IPL does not need overseas players as much as they need IPL

Stop pointing fingers at the IPL and instead thank it for providing employment not just to the players but also to the coaches and support staff most of whom are from overseas and not Indian.

Batting for the IPL: A general view of the stadium during the KKR vs RCB match in the Indian Premier League at the Sheikh Zayed Stadium, Abu Dhabi in the United Arab Emirates. The IPL has saved the game world over, by giving it the financial muscle that was lacking earlier, says the author.

The game of cricket has seen many formats. It starts with club cricket which is played over weekends and even here it could simply be a game with no restrictions on the number of overs, or one with limited-overs per side. This then extends to the three-day game, where again there are no restrictions as far as the number of overs to be bowled. Then comes Test cricket — played between countries, this being a five-day game and quite simply the best and toughest one in the game. Players are remembered more for how they perform in this format than in other formats which are more suited for entertainment and quick results as the younger generation wants. There was the single wicket competition where one player played against another over two or three overs. The double-wicket was an extension of that and then came the six-a-side, then eight-a-side and so on.

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The limited-overs game also went from 60 overs World Cup to the 50 overs one and then a 20 overs format and now there’s even the 10 overs-a-side format in the game. There is no doubt that if Test match cricket is for the connoisseurs of the game, the T20 format is for sheer entertainment of the masses. This format has taken the cricketing world by storm and with the unprecedented success of the Indian Premier League, every other country wants to have a T20 league of its own.

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The success of the Indian Premier League has brought forth another game and that is to blame the IPL for everything that supposedly does not go according to plan. The latest blame game comes after England pulled out of a short four-day tour of Pakistan. The ECB’s reasoning of player concerns and bubble fatigue didn’t go down well with those perennially targeting the IPL and the question being asked is” if the players are worried about bubble fatigue then how come they don’t mind the bubble created for the IPL? Firstly the BCCI, which runs the IPL, is quite clear that priority is playing for a country and so any player will be allowed to leave his franchise if he has national duties. In fact, not just playing for the country but even if it is a preparatory camp before an international assignment the players are released. Contrast this with the English Premier League football where Brazilian players were not released to play for their country. Of course nobody, leave aside England but elsewhere, too, made much noise about it.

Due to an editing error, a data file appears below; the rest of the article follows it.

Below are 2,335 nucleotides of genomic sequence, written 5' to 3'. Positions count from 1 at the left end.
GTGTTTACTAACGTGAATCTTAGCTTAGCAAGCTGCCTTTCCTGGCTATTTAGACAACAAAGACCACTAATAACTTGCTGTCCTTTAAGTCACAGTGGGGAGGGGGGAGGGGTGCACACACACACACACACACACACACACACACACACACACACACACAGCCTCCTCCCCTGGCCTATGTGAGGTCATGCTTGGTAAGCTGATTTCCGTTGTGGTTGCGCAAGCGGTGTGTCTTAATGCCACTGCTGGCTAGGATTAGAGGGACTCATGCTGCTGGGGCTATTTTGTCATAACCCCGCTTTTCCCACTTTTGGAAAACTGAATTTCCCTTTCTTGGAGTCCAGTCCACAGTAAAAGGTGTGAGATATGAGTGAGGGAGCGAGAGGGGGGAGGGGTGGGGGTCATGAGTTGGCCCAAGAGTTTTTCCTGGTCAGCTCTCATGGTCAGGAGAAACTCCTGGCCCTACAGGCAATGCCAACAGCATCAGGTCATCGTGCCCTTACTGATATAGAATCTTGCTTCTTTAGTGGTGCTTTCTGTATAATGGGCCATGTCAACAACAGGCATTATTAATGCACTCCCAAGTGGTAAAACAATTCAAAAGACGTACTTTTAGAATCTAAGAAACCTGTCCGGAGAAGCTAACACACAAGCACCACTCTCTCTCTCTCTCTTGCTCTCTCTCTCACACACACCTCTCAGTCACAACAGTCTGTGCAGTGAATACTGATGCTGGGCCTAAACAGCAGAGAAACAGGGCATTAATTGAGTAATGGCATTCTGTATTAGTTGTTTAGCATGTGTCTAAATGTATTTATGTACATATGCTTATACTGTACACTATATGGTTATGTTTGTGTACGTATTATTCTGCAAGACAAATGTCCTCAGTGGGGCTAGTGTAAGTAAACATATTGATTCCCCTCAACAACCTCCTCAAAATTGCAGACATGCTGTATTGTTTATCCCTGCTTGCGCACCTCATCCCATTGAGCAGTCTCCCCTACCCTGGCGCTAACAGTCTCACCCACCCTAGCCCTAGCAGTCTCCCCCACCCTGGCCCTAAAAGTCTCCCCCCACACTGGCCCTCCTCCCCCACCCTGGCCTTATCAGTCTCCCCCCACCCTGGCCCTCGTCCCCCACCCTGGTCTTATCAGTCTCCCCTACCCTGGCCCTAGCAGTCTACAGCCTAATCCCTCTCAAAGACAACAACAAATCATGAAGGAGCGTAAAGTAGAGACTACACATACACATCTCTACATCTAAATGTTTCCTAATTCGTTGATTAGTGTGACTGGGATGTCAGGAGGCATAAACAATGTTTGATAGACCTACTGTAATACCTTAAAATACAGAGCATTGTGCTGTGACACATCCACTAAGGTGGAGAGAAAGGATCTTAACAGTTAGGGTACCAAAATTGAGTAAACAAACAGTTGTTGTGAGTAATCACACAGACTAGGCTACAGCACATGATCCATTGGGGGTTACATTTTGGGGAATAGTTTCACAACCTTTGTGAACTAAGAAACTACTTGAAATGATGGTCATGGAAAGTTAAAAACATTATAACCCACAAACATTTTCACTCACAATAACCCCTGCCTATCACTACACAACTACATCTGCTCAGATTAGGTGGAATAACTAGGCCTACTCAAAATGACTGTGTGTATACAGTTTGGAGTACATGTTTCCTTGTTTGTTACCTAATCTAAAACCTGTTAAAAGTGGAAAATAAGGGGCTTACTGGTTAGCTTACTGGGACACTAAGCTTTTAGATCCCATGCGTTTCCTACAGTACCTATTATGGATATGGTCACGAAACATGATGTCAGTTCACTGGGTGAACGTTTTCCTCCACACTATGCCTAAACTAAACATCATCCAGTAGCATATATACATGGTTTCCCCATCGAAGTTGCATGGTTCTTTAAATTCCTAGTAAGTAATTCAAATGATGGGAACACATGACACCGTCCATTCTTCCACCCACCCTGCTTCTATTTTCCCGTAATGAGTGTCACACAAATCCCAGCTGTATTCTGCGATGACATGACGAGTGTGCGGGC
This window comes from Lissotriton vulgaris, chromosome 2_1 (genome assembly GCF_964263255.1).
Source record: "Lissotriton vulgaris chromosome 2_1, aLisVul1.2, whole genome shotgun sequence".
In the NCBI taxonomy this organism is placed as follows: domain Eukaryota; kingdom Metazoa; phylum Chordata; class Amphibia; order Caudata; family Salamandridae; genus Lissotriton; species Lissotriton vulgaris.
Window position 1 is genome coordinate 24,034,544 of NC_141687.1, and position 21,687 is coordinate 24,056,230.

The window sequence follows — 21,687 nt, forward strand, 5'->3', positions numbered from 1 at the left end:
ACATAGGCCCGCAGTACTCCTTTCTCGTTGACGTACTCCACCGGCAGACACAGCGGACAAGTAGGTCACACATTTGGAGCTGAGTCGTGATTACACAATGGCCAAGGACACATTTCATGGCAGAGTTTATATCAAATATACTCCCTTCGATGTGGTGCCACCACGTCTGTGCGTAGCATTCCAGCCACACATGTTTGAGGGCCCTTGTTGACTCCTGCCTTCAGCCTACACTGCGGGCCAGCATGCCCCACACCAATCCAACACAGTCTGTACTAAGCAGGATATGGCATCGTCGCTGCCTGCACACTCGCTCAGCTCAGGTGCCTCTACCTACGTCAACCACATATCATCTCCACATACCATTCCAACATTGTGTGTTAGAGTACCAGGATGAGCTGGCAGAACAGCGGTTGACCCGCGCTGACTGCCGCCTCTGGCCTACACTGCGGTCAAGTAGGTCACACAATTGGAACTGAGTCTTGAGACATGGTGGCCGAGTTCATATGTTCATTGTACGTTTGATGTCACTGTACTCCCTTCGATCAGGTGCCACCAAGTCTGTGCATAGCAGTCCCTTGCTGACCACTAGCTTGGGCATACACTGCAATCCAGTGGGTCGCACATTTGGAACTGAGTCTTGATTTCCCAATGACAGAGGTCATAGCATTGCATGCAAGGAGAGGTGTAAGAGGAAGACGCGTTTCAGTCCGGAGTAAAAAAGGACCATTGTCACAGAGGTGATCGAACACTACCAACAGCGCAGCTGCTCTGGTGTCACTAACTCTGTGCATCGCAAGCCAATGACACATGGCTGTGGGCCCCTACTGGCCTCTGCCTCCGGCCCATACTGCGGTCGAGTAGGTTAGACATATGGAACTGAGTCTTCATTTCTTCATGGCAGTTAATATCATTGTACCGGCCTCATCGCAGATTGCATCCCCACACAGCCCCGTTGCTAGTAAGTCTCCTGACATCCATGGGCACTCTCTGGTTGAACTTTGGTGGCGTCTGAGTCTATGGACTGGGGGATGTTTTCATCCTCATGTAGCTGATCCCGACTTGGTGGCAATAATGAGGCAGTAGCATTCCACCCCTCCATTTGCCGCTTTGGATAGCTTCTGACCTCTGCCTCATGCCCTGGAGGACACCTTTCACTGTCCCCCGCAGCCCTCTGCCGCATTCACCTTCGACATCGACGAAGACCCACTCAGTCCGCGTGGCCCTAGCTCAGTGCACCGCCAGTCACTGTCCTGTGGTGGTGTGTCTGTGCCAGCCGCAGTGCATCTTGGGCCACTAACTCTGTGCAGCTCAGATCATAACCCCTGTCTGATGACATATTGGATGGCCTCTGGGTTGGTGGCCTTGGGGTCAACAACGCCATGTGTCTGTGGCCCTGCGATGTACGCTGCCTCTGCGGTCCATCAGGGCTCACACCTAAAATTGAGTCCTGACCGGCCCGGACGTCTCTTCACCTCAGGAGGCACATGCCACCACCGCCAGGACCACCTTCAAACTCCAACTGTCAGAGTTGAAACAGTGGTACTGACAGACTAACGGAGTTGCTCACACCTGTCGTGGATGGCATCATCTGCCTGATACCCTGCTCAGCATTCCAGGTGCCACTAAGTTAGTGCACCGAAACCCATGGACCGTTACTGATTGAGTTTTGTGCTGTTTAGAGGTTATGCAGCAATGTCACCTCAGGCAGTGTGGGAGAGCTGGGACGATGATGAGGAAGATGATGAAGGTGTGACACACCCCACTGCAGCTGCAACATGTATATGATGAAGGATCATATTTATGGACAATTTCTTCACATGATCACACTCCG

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Secondly, the BCCI did not ask the England players not to go to Pakistan. It may be a favoured thought process in Pakistan that India tried to sabotage the New Zealand and England tours. But, quite simply, if the New Zealand and English players were not there in the IPL then nothing, absolutely nothing, would have changed. The IPL today is built on the strength of the Indian players’ popularity and skill levels and hardly dependent on overseas players. Yes, some world class players do add sheen to the IPL, but just about every year some star overseas players miss out due to injury or fatigue; but the IPL just shrugs its shoulders and moves on. So let’s get this clear, the IPL does not need overseas players as much as overseas players need IPL. The IPL provides financial security like no other league does and every sportsperson with half a brain knows that his active career is short and so he has to make enough money that will help him through the retirement from playing years.

And, because the administrators of other countries are aware that rather than have disgruntled players it is better to have players who will not cause trouble, the IPL gets its slot so that the players can participate in it. Not to forget the not so small matter of the 10% of every foreign player’s fee goes to the country’s Cricket Board where he comes from. So, if an English player goes for a million dollars, then 10% goes to the England and Wales Cricket Board (ECB). So, more the players from a country in the IPL more benefit to that country — with 10% of every player’s fee. Does English County cricket and its new baby The Hundred or for that matter Australia’s Big Bash or the West Indian Caribbean Premier League give even one dollar to the Boards of the players from other countries? Today if there is no union like uprising in other countries’ cricket, it is thanks to the IPL.

So stop pointing fingers at the IPL and instead thank it for providing employment not just to the players but also to the coaches and support staff most of whom are from overseas and not Indian. The IPL has saved the game world over, by giving it the financial muscle that was lacking earlier. So, celebrate it and pray that it creates more jobs and employment in a cricketing world that could do with it.